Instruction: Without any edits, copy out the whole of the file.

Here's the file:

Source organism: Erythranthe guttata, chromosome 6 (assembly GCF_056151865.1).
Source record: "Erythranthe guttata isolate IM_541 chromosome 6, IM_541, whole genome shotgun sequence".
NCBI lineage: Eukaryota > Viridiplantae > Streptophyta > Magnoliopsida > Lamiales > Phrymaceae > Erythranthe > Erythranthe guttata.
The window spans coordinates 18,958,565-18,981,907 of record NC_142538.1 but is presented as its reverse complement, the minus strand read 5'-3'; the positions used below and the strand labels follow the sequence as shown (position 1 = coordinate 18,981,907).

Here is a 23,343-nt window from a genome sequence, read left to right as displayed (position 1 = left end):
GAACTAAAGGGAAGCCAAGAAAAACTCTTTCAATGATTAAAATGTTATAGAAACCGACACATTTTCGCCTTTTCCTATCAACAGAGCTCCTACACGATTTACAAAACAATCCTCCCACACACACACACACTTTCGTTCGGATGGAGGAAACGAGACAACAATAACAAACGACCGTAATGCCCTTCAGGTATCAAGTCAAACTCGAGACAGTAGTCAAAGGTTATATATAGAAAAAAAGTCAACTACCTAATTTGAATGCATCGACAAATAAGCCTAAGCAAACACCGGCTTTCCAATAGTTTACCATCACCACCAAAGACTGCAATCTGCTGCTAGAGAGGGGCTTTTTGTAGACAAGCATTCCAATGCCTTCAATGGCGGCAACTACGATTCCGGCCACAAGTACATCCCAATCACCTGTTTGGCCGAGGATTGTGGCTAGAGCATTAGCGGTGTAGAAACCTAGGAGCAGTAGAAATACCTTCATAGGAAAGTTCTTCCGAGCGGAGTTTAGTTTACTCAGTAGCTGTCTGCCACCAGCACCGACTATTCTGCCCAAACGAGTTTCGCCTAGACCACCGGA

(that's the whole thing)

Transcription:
Source organism: Erythranthe guttata, chromosome 6 (assembly GCF_056151865.1).
Source record: "Erythranthe guttata isolate IM_541 chromosome 6, IM_541, whole genome shotgun sequence".
NCBI lineage: Eukaryota > Viridiplantae > Streptophyta > Magnoliopsida > Lamiales > Phrymaceae > Erythranthe > Erythranthe guttata.
The window spans coordinates 18,958,565-18,981,907 of record NC_142538.1 but is presented as its reverse complement, the minus strand read 5'-3'; the positions used below and the strand labels follow the sequence as shown (position 1 = coordinate 18,981,907).

Here is a 23,343-nt window from a genome sequence, read left to right as displayed (position 1 = left end):
GAACTAAAGGGAAGCCAAGAAAAACTCTTTCAATGATTAAAATGTTATAGAAACCGACACATTTTCGCCTTTTCCTATCAACAGAGCTCCTACACGATTTACAAAACAATCCTCCCACACACACACACACTTTCGTTCGGATGGAGGAAACGAGACAACAATAACAAACGACCGTAATGCCCTTCAGGTATCAAGTCAAACTCGAGACAGTAGTCAAAGGTTATATATAGAAAAAAAGTCAACTACCTAATTTGAATGCATCGACAAATAAGCCTAAGCAAACACCGGCTTTCCAATAGTTTACCATCACCACCAAAGACTGCAATCTGCTGCTAGAGAGGGGCTTTTTGTAGACAAGCATTCCAATGCCTTCAATGGCGGCAACTACGATTCCGGCCACAAGTACATCCCAATCACCTGTTTGGCCGAGGATTGTGGCTAGAGCATTAGCGGTGTAGAAACCTAGGAGCAGTAGAAATACCTTCATAGGAAAGTTCTTCCGAGCGGAGTTTAGTTTACTCAGTAGCTGTCTGCCACCAGCACCGACTATTCTGCCCAAACGAGTTTCGCCTAGACCACCGGA